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Superior Composite Structures, LLC v. Parrish

United States District Court, Eighth Circuit

June 12, 2013

SUPERIOR COMPOSITE STRUCTURES, LLC, Plaintiff,
v.
MALCOLM PARRISH, Defendant.

ORDER GRANTING PLAINTIFF'S RENEWED MOTION FOR SANCTIONS

KAREN E. SCHREIER, District Judge

Plaintiff, Superior Composite Structures, LLC, brought suit against defendant, Malcolm Parrish, who is proceeding pro se, alleging causes of action for breach of contract, negligent misrepresentation, fraudulent misrepresentation, and deceit. Superior Composite previously moved for sanctions after Parrish failed to comply with this court's order to fully answer interrogatories and requests for production of documents. The court granted Superior Composite's motion for sanctions-awarding attorneys' fees-because Parrish willfully violated the previous order and again ordered Parrish to fully answer the interrogatories and requests for production of documents. Parrish has failed to do so, and Superior Composite moves to renew its motion for sanctions and asks the court to enter a default judgment in its favor. Parrish resists the motion. For the following reasons, Superior Composite's motion for sanctions is granted, and default judgment is entered in favor of Superior Composite and against Parrish.

BACKGROUND

The facts in this case were discussed in detail in this court's October 19, 2012, order. Docket 124. The following is a brief summary of those facts and a description of what has taken place since the October 19, 2012, order.

Parrish is the chief executive officer for Abersham Commercial Services, Ltd., which is involved in producing modular housing panels out of high-tech materials made from recycled glass. After Superior Composite expressed interest in selling modular houses made from these panels, Superior Composite and Parrish entered into a series of written agreements. Docket 1-1. The contractual relationship eventually disintegrated, and Superior Composite brought this action against Abersham and Parrish on June 14, 2010.

In the early stages of this lawsuit, counsel for Abersham and Parrish withdrew because "despite repeated attempts by [counsel] to obtain defendants' compliance with Rule 26(a)... and despite the undeniable fact that a significant amount of such information exists, defendants have failed to comply with their disclosure obligation." Docket 11 at 1. Abersham was unable to secure substitute counsel, which led the clerk of court to enter a default against it because corporations cannot proceed pro se in court. Dockets 29, 32. After holding a hearing on damages, where no representative of Abersham appeared, the court granted Superior Composite's motion for default judgment against Abersham in the amount of $849, 895.98. Docket 57. Only Parrish remains as a defendant in this action.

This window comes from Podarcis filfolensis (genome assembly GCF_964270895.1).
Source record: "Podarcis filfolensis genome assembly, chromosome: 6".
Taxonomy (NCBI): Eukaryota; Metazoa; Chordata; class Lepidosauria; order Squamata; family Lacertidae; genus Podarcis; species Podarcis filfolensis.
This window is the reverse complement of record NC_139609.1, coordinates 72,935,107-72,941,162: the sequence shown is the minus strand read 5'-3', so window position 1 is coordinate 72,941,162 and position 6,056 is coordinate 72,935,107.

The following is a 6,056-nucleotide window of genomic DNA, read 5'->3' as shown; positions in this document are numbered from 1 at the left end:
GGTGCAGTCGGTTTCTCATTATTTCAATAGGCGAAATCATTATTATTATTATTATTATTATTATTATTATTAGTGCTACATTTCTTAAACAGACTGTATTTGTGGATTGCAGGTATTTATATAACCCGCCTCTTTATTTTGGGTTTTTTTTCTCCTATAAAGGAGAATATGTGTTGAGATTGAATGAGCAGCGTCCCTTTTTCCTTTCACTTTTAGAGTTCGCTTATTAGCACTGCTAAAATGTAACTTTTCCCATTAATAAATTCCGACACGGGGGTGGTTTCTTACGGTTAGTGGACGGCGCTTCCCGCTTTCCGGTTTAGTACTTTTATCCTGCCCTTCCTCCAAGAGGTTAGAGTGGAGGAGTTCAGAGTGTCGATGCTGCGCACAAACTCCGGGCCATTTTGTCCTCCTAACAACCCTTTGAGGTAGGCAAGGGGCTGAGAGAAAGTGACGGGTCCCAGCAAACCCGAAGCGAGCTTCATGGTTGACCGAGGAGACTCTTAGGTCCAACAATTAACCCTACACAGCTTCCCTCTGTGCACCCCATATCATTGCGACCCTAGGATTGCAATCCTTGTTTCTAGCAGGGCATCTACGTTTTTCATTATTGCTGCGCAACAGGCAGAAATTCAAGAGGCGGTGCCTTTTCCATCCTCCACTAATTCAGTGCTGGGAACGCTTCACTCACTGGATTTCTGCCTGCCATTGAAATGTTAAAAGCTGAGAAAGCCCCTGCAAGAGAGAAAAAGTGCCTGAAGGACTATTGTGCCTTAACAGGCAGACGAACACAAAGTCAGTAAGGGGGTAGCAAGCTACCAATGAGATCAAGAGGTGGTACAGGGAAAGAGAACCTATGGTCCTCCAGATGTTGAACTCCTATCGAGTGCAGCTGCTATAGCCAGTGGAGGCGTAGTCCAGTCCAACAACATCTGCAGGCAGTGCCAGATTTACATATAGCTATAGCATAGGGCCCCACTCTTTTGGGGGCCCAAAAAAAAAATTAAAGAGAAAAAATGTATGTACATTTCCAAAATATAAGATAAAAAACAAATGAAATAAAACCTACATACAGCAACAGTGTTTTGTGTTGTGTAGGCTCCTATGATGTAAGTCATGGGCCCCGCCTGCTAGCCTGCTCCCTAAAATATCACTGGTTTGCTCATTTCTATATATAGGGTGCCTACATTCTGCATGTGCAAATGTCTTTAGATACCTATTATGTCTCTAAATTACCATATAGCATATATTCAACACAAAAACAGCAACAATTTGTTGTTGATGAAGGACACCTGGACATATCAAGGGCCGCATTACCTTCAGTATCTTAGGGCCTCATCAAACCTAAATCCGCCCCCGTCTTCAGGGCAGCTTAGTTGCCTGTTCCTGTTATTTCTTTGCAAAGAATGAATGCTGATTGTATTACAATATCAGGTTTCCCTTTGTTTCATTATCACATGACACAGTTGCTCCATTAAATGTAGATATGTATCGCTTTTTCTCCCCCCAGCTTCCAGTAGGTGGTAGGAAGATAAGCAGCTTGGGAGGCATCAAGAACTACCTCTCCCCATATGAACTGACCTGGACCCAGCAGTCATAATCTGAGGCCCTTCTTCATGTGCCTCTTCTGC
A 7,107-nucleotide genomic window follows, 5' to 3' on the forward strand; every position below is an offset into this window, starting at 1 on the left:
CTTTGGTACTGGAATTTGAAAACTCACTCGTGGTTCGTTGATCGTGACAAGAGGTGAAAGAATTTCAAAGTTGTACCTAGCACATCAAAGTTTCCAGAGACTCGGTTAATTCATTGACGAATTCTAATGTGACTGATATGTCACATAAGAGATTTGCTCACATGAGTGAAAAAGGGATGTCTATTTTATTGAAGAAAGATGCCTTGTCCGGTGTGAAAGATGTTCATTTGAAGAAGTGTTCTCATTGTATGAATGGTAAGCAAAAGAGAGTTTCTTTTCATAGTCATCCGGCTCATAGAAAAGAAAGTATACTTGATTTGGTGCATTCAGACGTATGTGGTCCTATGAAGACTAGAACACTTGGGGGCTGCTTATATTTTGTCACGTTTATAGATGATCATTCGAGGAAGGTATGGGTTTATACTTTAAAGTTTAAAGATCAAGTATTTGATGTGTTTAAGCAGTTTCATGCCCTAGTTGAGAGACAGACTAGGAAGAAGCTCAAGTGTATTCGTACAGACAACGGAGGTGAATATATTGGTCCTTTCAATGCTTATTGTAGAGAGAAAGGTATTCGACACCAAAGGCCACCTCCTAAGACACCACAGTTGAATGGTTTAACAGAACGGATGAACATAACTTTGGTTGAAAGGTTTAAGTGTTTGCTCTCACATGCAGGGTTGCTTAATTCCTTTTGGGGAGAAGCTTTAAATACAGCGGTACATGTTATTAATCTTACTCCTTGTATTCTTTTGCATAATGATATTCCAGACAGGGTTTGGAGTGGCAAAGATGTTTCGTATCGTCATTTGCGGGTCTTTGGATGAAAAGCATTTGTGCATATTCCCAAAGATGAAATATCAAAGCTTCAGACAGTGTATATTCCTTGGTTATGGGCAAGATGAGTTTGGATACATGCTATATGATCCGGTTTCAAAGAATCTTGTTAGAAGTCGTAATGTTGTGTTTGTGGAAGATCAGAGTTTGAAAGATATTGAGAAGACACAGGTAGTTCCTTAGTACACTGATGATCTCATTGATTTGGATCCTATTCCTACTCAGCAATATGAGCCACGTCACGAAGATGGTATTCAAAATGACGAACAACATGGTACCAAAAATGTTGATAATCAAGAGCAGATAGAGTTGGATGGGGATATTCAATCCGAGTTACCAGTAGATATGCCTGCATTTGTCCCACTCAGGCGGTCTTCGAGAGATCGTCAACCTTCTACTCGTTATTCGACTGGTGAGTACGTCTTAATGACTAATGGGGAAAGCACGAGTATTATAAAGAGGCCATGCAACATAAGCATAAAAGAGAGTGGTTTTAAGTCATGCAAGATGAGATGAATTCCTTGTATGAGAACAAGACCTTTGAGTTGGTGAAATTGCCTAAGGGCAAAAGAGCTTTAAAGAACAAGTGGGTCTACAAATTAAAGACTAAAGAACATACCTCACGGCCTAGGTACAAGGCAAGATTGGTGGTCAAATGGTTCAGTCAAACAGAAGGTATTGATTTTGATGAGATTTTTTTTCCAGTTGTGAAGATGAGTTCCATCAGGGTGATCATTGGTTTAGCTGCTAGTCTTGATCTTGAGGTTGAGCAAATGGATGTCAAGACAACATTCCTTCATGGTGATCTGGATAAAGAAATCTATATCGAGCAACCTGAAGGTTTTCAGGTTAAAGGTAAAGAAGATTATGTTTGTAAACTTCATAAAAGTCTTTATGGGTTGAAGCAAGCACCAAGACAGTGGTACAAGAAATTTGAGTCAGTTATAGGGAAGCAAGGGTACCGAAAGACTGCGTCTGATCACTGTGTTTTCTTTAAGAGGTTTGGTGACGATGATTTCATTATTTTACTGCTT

All prediscovery disclosures required by Rule 26(a) were originally due on February 28, 2011. Docket 33-1 at 1. Superior Composite, however, did not hold Parrish to this deadline because of the aforementioned attorney problems. After failing to find counsel, Parrish represented to the court on March 21, 2011, that he would be proceeding pro se.

Superior Composite requested an April 20, 2011, deadline for the prediscovery disclosures. Parrish emailed Superior Composite two days before the deadline and asked for a seven-day extension, which Superior Composite approved. Then, on April 27, 2011, Parrish emailed Superior Composite and informed them that he was having problems with the court's electronic filing system and for that reason he was unable to provide the prediscovery disclosures. Superior Composite responded to the email by reminding Parrish that discovery did not need to be filed with the court but instead needed to be given to the agreed upon third-party intermediary. Docket 33-1 at 2. Parrish did not respond, and Superior Composite brought a motion to compel discovery on May 4, 2011. Docket 33. Superior Composite's motion was granted by United States Magistrate Judge John Simko on June 15, 2011, after Parrish failed to respond to the motion. Docket 43 at 4.